Colorado cities are grappling with federal requirement that they opt-in before refugees can be settled in their communities. City Councils in Westminster and Northglenn were briefed on the new …
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Colorado cities are grappling with federal requirement that they opt-in before refugees can be settled in their communities.
City Councils in Westminster and Northglenn were briefed on the new federal requirement at their Jan.6 study sessions and Thornton councilors discussed it briefly at their Jan. 7 study session.
Both the Westminster and Northglenn councilors were scheduled to vote to allow refugees to move to the city at their Jan. 13 regular meetings.
Thornton’s City Council was scheduled to vote on the matter at their Jan. 14 meeting.
Resettlement agencies did not need the local government’s approval to bring in fewer than 25 refugees until Sept. 26, when President Donald Trump signed executive 13888. That order requires cities to notify the U.S. Department of State if they are willing to allow resettlement agencies to bring refugees to their communities in the future.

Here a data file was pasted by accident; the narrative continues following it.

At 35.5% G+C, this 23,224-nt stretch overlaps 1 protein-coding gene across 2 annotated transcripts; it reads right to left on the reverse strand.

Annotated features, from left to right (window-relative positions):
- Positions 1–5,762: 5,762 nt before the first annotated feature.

So far, a number of local Colorado governments have agreed to allow future resettlements, including Adams, Douglas and Jefferson counties and the state government. The cities of Denver, Littleton and Golden have already approved further resettlements and Wheatridge and Boulder County elected officials are scheduled to vote on it this week.
City of Thornton Senior Management Analyst Jon Whiting told his councilors Jan. 7 that refugees resettled in an area are not required to stay in that area. The city has had 12 refugees settled in Thornton during the past two years, Whiting said.
“We are only giving consent for placement agencies to initially settle refugees in Thornton,” Whiting said. “They provide the housing, they provide the funding. We are just giving them the thumbs up that they can do it.”
Thornton Councilor Adam Matkowsky ask if that meant agencies would start moving more refugees to Thornton, but Assistant City Manager Robb Kolstad said that’s not the case.
“By opting in, we don’t anticipate anything changing from what you’ve seen in the past,” Kolstad said.
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